Pacific salmon and Indigenous fisheries

Through consultation, cooperative management and stewardship activities, we work with Indigenous people to build strong, healthy relationships and sustainable fisheries

Although the Pacific coast provided a diversity of resources, historically salmon were the staple of many First Nations people inhabiting the region. The archaeological record indicates that many permanent village sites were situated adjacent to the main salmon producing streams or rivers, and that salmon were central to Aboriginal communities in terms of culture, trade and sustenance. Salmon continues to be an important resource in Indigenous communities today.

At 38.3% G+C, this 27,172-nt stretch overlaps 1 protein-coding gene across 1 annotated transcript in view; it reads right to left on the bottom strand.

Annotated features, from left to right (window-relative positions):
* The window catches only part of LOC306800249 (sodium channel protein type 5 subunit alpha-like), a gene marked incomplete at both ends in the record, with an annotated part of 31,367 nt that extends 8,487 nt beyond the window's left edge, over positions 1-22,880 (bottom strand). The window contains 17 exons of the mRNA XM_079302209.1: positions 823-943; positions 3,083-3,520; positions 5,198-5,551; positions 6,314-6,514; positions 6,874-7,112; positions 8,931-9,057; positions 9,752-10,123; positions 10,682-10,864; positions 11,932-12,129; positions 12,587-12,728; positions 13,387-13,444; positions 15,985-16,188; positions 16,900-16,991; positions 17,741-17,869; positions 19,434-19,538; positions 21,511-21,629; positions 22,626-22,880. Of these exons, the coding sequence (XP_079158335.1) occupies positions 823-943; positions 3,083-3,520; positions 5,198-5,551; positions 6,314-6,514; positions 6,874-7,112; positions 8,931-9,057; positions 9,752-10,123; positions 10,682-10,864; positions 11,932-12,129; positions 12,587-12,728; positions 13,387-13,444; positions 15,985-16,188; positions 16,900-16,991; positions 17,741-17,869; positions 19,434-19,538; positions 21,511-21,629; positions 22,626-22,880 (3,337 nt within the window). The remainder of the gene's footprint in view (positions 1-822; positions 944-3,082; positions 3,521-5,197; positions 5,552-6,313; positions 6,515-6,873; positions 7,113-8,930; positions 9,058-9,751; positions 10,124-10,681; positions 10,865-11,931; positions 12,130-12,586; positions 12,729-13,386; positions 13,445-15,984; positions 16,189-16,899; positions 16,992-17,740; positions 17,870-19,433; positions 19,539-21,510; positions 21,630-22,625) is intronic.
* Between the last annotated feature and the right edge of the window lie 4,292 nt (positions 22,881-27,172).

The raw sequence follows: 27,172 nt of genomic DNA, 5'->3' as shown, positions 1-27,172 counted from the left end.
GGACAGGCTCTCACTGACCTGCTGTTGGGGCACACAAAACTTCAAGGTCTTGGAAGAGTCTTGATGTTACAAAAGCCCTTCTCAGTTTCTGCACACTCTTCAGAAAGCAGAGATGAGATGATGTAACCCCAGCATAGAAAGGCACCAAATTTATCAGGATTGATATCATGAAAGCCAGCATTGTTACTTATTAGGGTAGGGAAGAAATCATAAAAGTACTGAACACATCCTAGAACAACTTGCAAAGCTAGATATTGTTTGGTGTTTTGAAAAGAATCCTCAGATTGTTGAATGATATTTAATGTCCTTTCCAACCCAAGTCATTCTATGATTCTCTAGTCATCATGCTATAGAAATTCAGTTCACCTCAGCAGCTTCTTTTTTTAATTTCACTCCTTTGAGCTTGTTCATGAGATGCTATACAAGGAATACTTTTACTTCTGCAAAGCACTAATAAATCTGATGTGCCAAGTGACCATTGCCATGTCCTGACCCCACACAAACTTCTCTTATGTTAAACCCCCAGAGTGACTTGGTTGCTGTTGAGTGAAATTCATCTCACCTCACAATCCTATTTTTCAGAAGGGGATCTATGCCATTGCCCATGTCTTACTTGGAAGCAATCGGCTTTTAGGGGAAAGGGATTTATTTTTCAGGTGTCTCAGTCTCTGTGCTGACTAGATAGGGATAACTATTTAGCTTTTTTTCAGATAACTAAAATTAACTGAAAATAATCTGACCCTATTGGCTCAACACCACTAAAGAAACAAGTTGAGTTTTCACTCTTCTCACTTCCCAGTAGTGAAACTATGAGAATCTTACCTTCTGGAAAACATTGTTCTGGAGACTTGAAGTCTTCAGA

In 1992 the Department initiated the Aboriginal Fisheries Strategy (AFS) in response to a Supreme Court ruling which affirmed the right of First Nations people to fish for food, social and ceremonial (FSC) purposes.

Today, FSC fisheries have first priority to access fish after conservation. Harvest opportunities are developed through consultation with Indigenous communities, and then authorized via a Communal Licence. The First Nation in turn may issue designations to individual members, authorizing them to fish for the group. Many Indigenous individuals also participate in the commercial fisheries through commercial licences or participation in economic opportunity and demonstration fisheries and harvests at some hatcheries where surplus stocks not required for enhancement are made available to First Nations.

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